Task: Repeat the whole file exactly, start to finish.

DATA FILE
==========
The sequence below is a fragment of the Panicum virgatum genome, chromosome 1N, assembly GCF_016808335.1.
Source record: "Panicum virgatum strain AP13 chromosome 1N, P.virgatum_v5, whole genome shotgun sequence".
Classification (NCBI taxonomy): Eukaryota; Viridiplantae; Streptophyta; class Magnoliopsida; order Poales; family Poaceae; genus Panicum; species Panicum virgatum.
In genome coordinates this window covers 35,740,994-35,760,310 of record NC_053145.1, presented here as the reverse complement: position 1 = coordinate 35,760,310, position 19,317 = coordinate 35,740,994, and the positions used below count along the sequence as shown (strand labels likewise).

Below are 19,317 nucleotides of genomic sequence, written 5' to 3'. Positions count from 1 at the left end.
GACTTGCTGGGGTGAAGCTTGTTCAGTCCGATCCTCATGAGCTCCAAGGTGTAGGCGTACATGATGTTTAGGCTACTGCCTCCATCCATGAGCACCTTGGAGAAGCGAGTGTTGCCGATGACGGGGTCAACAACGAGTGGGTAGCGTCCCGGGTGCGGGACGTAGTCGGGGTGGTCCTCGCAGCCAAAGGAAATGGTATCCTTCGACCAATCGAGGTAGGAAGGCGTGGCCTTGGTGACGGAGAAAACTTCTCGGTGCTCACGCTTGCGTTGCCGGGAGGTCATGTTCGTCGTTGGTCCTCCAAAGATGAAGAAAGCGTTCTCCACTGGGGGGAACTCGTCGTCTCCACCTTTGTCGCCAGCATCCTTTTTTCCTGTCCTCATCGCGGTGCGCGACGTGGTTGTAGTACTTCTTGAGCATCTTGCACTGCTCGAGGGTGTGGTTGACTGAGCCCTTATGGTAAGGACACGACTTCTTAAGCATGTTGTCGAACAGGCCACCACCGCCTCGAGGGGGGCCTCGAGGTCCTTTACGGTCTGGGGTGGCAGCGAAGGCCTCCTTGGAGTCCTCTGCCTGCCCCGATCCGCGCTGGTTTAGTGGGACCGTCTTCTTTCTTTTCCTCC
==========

The sequence below is a fragment of the Panicum virgatum genome, chromosome 1N, assembly GCF_016808335.1.
Source record: "Panicum virgatum strain AP13 chromosome 1N, P.virgatum_v5, whole genome shotgun sequence".
Classification (NCBI taxonomy): Eukaryota; Viridiplantae; Streptophyta; class Magnoliopsida; order Poales; family Poaceae; genus Panicum; species Panicum virgatum.
In genome coordinates this window covers 35,740,994-35,760,310 of record NC_053145.1, presented here as the reverse complement: position 1 = coordinate 35,760,310, position 19,317 = coordinate 35,740,994, and the positions used below count along the sequence as shown (strand labels likewise).

Below are 19,317 nucleotides of genomic sequence, written 5' to 3'. Positions count from 1 at the left end.
GACTTGCTGGGGTGAAGCTTGTTCAGTCCGATCCTCATGAGCTCCAAGGTGTAGGCGTACATGATGTTTAGGCTACTGCCTCCATCCATGAGCACCTTGGAGAAGCGAGTGTTGCCGATGACGGGGTCAACAACGAGTGGGTAGCGTCCCGGGTGCGGGACGTAGTCGGGGTGGTCCTCGCAGCCAAAGGAAATGGTATCCTTCGACCAATCGAGGTAGGAAGGCGTGGCCTTGGTGACGGAGAAAACTTCTCGGTGCTCACGCTTGCGTTGCCGGGAGGTCATGTTCGTCGTTGGTCCTCCAAAGATGAAGAAAGCGTTCTCCACTGGGGGGAACTCGTCGTCTCCACCTTTGTCGCCAGCATCCTTTTTTCCTGTCCTCATCGCGGTGCGCGACGTGGTTGTAGTACTTCTTGAGCATCTTGCACTGCTCGAGGGTGTGGTTGACTGAGCCCTTATGGTAAGGACACGACTTCTTAAGCATGTTGTCGAACAGGCCACCACCGCCTCGAGGGGGGCCTCGAGGTCCTTTACGGTCTGGGGTGGCAGCGAAGGCCTCCTTGGAGTCCTCTGCCTGCCCCGATCCGCGCTGGTTTAGTGGGACCGTCTTCTTTCTTTTCCTCC